One of the dairy firms targeted by farmers in blockades this summer today announced it is to increase the amount it pays for milk.
Dairy Crest, which is supplied by around 1,000 dairy farmers, will pay 29p a litre on contracts for liquid milk and Davidstow cheese from November 1.
The increase of around 3p a litre is on top of Dairy Crest's decision to reverse a planned price cut in August and means that its prices are now higher than they were before prices started to come down from May.
The company's plants in Derbyshire and Gloucestershire were the subject of blockades in July as farmers across the UK protested over the declining amount of money being paid for their milk.
Dairy Crest, which supplies around 15% of British milk production, said higher selling prices from its customers and expectations of improving returns from commodity markets had enabled it to raise supplier prices.
The maker of Cathedral City cheese and Country Life butter added: "They are much needed to reflect the higher on-farm costs that all dairy farmers are currently experiencing following the difficult weather conditions this summer."
On Friday, supermarket giant Tesco said the 700 dairy farmers who supply the chain's own-label non-organic milk will be paid up to 31.58p per litre from October 1 - a rise of just over 2p.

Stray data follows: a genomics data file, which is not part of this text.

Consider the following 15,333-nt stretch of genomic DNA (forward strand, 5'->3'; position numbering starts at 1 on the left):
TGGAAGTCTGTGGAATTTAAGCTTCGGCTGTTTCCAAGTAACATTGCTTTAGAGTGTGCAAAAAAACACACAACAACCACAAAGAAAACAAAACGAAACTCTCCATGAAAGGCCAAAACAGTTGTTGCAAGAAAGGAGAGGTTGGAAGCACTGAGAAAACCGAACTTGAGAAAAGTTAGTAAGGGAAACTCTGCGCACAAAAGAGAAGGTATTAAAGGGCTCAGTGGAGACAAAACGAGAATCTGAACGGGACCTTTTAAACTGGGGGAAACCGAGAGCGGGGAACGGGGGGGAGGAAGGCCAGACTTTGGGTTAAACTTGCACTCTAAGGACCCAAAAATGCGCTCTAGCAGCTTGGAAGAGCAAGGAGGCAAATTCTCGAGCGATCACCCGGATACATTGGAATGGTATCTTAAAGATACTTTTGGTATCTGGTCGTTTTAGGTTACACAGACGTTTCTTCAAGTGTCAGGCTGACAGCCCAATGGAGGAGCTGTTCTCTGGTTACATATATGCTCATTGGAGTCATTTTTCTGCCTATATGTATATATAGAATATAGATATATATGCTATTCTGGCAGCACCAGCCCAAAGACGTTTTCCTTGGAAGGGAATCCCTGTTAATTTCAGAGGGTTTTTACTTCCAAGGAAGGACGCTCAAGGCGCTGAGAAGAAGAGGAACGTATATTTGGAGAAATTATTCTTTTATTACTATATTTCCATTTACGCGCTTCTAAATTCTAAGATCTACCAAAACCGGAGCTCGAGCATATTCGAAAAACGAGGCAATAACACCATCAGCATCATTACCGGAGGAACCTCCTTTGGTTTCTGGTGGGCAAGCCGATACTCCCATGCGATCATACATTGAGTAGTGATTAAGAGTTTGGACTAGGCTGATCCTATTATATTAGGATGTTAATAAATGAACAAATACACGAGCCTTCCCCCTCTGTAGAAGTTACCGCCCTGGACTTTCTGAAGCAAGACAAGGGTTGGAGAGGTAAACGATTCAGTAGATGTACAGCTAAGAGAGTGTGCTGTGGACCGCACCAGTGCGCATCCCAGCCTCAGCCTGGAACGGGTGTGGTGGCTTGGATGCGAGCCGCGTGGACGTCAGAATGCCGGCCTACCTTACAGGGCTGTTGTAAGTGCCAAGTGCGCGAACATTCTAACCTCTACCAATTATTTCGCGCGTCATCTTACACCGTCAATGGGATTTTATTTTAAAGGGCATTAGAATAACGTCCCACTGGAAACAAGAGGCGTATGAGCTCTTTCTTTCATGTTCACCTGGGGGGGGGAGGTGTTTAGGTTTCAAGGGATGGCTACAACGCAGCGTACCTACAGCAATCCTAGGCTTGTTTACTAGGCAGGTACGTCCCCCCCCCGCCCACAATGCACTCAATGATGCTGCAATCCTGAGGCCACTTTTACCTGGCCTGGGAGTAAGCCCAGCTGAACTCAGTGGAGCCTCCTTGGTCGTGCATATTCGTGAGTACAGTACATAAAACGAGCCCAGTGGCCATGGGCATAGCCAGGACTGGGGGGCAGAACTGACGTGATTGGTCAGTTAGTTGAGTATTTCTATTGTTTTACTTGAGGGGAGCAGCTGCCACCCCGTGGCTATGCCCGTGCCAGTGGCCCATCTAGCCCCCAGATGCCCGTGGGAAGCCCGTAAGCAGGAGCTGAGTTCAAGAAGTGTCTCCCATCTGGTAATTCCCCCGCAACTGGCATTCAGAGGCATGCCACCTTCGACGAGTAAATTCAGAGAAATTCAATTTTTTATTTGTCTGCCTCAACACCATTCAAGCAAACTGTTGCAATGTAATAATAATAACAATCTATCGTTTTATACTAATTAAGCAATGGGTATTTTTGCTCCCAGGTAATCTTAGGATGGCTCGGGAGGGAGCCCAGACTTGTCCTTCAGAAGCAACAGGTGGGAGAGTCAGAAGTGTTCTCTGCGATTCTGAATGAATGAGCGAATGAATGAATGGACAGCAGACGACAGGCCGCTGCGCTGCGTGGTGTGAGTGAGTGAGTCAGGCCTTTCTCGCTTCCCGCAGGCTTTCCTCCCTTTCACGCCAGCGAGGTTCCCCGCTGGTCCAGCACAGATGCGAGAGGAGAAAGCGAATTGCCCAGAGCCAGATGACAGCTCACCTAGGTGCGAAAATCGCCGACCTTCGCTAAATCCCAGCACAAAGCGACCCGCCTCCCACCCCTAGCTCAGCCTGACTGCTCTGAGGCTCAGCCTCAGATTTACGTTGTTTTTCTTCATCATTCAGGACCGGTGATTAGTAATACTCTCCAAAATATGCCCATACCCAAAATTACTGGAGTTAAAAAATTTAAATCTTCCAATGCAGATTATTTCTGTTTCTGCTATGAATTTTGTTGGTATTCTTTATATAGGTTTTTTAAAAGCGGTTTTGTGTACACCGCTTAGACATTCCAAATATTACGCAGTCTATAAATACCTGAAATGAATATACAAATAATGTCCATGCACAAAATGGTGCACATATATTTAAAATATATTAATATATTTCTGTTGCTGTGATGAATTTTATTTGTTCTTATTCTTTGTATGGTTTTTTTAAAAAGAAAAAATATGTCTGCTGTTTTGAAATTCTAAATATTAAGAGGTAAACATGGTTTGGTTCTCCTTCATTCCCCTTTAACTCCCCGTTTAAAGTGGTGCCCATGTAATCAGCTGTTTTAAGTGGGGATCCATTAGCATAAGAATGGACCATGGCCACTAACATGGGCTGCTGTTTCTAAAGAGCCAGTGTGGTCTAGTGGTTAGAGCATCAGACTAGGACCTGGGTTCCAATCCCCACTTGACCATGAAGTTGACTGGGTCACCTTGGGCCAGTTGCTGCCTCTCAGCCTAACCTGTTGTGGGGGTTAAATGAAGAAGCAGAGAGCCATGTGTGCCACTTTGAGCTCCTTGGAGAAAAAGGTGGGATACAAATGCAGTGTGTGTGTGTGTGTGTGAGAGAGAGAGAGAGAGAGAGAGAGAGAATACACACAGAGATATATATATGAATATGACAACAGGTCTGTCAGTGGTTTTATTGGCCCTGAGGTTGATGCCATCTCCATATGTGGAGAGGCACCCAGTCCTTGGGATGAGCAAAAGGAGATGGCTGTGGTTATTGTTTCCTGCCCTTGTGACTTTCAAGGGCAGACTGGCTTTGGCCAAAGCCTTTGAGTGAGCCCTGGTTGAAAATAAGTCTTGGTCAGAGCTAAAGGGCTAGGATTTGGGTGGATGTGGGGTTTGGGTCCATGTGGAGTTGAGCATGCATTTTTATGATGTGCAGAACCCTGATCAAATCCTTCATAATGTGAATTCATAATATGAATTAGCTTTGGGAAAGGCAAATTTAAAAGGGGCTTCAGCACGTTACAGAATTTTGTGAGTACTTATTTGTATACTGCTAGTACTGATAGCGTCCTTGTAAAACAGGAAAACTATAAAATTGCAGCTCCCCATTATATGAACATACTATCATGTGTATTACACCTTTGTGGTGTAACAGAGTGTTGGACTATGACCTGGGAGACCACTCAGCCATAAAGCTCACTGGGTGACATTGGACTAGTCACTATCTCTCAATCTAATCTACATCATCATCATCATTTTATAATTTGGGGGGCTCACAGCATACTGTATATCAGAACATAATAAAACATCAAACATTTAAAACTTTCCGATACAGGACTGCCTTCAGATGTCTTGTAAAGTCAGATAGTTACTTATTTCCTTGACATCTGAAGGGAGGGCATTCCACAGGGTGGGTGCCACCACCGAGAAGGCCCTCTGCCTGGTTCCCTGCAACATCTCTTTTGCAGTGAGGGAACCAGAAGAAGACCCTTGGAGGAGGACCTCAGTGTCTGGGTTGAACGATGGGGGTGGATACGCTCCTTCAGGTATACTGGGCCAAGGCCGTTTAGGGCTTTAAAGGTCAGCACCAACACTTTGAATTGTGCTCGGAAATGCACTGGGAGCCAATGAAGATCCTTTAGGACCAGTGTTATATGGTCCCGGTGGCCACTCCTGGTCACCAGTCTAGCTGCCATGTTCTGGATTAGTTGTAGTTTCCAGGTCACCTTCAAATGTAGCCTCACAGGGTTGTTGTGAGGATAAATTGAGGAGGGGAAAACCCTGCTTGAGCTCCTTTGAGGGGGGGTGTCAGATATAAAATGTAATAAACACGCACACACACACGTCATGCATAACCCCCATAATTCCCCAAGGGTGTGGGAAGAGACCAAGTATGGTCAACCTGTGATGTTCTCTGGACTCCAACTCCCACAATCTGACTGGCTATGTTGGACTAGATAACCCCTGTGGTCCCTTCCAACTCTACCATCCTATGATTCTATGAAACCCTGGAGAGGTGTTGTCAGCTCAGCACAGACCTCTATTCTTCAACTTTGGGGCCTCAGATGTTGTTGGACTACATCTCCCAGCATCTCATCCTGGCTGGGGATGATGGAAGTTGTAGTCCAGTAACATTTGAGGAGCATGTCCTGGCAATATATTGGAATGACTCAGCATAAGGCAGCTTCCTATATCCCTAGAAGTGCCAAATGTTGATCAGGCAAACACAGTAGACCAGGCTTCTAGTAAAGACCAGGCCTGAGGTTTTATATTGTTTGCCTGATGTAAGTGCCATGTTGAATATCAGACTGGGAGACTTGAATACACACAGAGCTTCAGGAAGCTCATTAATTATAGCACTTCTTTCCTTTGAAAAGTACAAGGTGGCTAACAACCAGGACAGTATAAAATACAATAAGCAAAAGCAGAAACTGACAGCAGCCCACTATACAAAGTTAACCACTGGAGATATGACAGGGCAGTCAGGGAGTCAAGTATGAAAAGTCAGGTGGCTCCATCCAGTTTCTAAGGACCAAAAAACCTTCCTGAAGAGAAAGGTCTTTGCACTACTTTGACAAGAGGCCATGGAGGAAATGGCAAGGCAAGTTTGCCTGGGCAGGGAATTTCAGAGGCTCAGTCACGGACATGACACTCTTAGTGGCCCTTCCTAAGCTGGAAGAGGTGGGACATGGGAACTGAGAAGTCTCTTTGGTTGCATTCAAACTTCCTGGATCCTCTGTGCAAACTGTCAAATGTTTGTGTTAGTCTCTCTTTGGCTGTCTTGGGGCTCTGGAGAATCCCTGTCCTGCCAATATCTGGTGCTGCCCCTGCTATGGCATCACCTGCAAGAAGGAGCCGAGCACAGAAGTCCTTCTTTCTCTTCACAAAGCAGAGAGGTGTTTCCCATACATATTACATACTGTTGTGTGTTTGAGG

Dairy Crest said its own price was competitive as it does not expect its farmers to pay for investment in its dairies or face other charges.
Milk buying director Mike Sheldon said: "As the only major processor in British ownership, Dairy Crest's future is strongly linked to that of our farmers. We want and need our farmers to be successful."
Dairy Crest said its dairies business was facing "unprecedented" market conditions but that it would continue to target a 3% return on sales in the medium-term, including through selling price increases.
With the division recently slumping to a £10.1 million full-year loss, the company has announced plans to close its Aintree creamery and to consolidate milk rounds to allow the closure of 23 depots.
The performance in dairies has been offset by the continued strong trading of its four key UK brands of Cathedral City, Country Life, Clover and Frijj in the six months to September 30, helped by increased marketing expenditure.
Despite the progress, Dairy Crest announced last week that its spreads factory in Crudgington, Shropshire, where 184 people are employed, will potentially close in 2014.
Production at the site, which is primarily involved in making Country Life butter and spreads, is expected to switch to an existing site at Kirkby, Merseyside.